The curing process is essential to the manufacturing of polymers and composites. This process requires several time- and energy-intensive elements including long periods of time (several hours or more is typical), high temperatures (usually about 350 degrees Fahrenheit), and high external pressure coupled with an oven with an internal vacuum.
Curing is critical to products that most people benefit from on a daily basis: airlines, automobiles, and other items that must be both lightweight and incredibly strong. In most cases, the curing process is resource-intensive.
One manufacturer in the U.S. uses more than 96,000 kilowatt-hours of energy and produces more than 80 tons of CO2 to manufacture just one section of a commercial airliner, according to the University of Illinois News Bureau.
— U of I News Bureau (@NewsAtIllinois) May 9, 2018
Seeking a new curing method
Though the curing process is necessary, manufacturers would likely welcome an alternative that could cut costs and energy expenditures, as long as it produced the same reliable results as the typical curing process. This was the goal of researchers at the Beckman Institute for Advanced Science and Technology at the University of Illinois at Urbana-Champaign.
The scientists experimented with using heat to trigger a chemical reaction that would produce similar results but require far less energy and time, according to a research report published in Nature.
“By touching what is essentially a soldering iron to one corner of the polymer surface, we can start a cascading chemical-reaction wave that propagates throughout the material,” Scott White, the lead author for the paper, explained. “Once triggered, the reaction uses enthalpy, or the internal energy of the polymerization reaction, to push the reaction forward and cure the material, rather than an external energy source.”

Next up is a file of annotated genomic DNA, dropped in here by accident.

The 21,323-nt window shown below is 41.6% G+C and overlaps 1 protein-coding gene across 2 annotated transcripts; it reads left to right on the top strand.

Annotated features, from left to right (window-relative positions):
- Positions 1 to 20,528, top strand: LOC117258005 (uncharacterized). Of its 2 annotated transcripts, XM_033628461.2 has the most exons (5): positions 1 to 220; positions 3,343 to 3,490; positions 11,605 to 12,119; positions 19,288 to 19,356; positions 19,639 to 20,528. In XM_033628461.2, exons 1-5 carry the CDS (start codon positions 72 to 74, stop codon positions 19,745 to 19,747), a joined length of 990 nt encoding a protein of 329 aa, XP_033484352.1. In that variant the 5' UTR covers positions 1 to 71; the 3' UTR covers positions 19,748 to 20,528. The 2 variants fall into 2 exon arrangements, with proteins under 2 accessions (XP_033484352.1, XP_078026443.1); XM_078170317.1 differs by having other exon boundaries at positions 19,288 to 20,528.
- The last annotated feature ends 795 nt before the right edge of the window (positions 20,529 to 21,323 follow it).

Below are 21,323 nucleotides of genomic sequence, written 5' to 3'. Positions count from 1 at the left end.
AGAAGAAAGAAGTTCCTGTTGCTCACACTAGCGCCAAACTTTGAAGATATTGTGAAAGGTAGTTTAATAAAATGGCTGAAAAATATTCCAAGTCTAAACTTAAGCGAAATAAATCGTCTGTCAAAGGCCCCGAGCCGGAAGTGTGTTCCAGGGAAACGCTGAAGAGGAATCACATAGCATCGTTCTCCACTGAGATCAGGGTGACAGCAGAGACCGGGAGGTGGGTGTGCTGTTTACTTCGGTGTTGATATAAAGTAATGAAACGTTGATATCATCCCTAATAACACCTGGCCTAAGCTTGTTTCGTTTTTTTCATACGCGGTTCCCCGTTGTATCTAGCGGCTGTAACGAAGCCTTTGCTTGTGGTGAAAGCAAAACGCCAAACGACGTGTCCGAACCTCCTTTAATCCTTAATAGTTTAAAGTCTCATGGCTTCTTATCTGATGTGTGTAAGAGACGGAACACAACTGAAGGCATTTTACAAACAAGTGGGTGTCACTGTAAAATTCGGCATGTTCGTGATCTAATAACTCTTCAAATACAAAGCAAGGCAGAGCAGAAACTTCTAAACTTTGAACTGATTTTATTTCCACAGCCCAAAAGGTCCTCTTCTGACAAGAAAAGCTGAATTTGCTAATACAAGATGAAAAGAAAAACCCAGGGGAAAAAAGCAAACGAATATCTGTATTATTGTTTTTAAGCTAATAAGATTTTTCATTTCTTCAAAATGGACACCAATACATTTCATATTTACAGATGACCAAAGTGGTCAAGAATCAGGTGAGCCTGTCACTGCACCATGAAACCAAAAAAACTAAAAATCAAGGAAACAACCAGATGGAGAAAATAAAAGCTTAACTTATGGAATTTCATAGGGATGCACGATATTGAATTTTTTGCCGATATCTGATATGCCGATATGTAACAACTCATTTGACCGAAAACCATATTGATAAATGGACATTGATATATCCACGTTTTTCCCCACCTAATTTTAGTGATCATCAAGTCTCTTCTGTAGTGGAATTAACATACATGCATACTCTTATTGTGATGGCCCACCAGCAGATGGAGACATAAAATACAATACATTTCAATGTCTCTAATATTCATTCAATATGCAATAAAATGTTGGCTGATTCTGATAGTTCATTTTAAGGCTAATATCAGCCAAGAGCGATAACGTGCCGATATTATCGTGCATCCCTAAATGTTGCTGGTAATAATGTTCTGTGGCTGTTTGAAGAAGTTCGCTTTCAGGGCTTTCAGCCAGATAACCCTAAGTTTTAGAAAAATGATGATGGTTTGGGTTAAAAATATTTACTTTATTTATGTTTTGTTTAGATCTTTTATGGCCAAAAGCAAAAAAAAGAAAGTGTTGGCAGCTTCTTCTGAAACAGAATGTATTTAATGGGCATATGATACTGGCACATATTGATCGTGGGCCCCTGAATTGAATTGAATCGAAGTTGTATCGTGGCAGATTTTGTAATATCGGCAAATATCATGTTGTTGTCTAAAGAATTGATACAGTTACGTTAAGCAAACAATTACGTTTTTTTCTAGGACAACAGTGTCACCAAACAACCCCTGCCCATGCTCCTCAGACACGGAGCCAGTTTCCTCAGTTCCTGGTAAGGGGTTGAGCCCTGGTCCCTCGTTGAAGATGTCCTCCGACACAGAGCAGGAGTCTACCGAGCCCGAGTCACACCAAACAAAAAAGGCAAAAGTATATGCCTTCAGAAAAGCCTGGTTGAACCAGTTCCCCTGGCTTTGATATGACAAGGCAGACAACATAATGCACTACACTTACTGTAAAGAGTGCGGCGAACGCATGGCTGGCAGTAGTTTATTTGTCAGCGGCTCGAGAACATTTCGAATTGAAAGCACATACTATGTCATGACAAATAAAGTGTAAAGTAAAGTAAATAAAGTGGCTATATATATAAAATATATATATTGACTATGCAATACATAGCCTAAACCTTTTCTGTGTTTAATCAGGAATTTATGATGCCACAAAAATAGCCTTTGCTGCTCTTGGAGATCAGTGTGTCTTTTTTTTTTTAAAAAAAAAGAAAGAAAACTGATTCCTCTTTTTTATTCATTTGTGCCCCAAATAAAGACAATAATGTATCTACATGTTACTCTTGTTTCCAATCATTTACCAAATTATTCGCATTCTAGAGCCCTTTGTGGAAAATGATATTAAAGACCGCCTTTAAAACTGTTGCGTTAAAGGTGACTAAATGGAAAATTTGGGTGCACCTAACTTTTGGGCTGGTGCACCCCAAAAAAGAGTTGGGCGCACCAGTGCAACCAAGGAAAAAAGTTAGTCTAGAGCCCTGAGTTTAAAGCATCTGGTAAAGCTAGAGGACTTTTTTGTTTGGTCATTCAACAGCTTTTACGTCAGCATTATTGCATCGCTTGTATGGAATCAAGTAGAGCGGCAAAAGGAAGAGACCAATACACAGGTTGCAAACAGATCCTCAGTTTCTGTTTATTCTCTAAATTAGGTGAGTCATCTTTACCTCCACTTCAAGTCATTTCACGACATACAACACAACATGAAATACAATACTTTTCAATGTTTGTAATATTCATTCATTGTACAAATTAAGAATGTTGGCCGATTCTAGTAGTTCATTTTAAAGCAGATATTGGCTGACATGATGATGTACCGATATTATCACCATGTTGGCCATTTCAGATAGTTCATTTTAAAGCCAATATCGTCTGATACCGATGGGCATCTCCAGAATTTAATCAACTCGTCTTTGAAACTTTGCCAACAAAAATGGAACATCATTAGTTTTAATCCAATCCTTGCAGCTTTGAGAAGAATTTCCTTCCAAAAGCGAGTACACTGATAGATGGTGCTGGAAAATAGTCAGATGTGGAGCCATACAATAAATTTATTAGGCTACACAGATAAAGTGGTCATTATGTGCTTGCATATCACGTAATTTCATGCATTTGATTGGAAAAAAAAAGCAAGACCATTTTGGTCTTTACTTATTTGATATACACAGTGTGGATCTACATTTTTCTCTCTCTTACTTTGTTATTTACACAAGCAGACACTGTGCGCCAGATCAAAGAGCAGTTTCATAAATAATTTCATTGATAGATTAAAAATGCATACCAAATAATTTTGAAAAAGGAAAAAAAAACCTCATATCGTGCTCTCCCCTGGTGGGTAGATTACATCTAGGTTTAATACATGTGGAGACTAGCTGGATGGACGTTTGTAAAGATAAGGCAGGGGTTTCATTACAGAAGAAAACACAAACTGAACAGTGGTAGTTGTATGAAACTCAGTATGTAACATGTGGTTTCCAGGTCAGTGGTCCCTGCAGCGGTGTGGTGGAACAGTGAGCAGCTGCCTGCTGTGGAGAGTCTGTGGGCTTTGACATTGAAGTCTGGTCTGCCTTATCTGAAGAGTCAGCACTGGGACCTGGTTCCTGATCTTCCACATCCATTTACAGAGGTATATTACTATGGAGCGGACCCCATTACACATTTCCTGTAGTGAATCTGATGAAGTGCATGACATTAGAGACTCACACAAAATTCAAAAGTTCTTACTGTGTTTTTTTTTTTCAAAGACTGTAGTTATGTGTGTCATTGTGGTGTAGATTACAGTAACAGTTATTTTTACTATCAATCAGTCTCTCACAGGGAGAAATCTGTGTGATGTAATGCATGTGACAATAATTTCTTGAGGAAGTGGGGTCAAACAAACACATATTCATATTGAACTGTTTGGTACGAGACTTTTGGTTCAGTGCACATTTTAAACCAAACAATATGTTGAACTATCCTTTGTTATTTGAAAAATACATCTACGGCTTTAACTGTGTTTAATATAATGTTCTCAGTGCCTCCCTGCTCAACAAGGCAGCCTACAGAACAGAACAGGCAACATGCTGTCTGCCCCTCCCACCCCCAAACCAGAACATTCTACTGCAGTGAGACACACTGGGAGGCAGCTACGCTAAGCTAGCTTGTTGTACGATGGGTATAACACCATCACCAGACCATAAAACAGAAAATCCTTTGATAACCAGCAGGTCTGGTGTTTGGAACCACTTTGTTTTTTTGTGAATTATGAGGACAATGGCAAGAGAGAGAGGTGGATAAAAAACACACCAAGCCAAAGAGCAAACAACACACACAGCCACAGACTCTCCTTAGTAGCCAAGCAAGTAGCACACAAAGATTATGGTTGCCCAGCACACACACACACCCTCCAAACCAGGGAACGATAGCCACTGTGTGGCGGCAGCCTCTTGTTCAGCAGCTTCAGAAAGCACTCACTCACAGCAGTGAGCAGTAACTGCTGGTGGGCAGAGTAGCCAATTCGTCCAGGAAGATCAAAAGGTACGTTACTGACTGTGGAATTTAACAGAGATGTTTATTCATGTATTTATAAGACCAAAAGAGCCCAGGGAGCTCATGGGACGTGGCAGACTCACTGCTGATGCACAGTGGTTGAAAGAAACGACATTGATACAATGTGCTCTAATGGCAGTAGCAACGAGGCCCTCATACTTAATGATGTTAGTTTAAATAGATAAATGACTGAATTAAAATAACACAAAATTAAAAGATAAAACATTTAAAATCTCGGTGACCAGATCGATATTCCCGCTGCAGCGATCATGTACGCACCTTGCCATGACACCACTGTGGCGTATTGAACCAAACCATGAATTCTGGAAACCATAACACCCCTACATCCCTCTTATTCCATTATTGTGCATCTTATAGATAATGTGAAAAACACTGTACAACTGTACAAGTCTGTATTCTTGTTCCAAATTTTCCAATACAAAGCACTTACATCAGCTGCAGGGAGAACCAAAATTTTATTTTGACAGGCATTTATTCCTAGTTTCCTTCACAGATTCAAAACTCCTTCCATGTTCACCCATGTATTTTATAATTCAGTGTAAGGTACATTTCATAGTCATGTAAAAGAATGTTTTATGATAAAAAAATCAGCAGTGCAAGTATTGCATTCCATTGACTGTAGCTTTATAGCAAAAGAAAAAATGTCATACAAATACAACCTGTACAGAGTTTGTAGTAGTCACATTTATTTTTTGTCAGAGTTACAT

By carefully releasing the energy stored in polymer resin, the curing process can be accomplished using 10 fewer orders of magnitude of energy and two fewer orders of magnitudes of time.
The future of polymer curing
The experiment conducted by White and his colleagues is just one step toward altering the curing process for the benefit of manufacturers and their carbon footprints. Though it’s far from being scaled up for larger companies to utilize, it does show how powerful heat sources can be when used intelligently and creatively.
Heat is already an important element in the manufacturing process. The key to using heat in the most beneficial and safest way is to find the right heat tools. Master Appliance’s heat guns, heat blowers and soldering irons are dependable and long-lasting so you can always rely on them. To find the right heat tool for your operation, explore the online store today.